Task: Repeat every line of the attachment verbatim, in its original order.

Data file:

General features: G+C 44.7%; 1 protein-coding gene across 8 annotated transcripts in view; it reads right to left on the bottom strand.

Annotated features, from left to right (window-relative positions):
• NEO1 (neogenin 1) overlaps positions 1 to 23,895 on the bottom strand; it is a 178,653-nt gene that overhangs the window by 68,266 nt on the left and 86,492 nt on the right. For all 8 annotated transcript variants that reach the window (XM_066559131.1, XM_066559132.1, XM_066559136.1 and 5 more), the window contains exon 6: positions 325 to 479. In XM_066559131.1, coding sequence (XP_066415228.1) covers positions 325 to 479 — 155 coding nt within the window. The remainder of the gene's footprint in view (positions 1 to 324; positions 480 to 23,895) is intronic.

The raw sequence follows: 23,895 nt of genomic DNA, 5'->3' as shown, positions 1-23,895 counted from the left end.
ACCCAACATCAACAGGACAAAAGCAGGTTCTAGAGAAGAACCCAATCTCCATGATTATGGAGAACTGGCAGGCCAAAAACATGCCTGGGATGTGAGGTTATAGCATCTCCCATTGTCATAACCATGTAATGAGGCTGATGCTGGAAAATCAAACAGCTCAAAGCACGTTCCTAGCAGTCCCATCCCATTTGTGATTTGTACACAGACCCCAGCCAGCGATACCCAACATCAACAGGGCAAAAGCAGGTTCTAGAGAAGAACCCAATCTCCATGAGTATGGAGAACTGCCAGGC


General features: G+C 44.7%; 1 protein-coding gene across 8 annotated transcripts in view; it reads right to left on the bottom strand.

Annotated features, from left to right (window-relative positions):
• NEO1 (neogenin 1) overlaps positions 1 to 23,895 on the bottom strand; it is a 178,653-nt gene that overhangs the window by 68,266 nt on the left and 86,492 nt on the right. For all 8 annotated transcript variants that reach the window (XM_066559131.1, XM_066559132.1, XM_066559136.1 and 5 more), the window contains exon 6: positions 325 to 479. In XM_066559131.1, coding sequence (XP_066415228.1) covers positions 325 to 479 — 155 coding nt within the window. The remainder of the gene's footprint in view (positions 1 to 324; positions 480 to 23,895) is intronic.

The raw sequence follows: 23,895 nt of genomic DNA, 5'->3' as shown, positions 1-23,895 counted from the left end.
ACCCAACATCAACAGGACAAAAGCAGGTTCTAGAGAAGAACCCAATCTCCATGATTATGGAGAACTGGCAGGCCAAAAACATGCCTGGGATGTGAGGTTATAGCATCTCCCATTGTCATAACCATGTAATGAGGCTGATGCTGGAAAATCAAACAGCTCAAAGCACGTTCCTAGCAGTCCCATCCCATTTGTGATTTGTACACAGACCCCAGCCAGCGATACCCAACATCAACAGGGCAAAAGCAGGTTCTAGAGAAGAACCCAATCTCCATGAGTATGGAGAACTGCCAGGC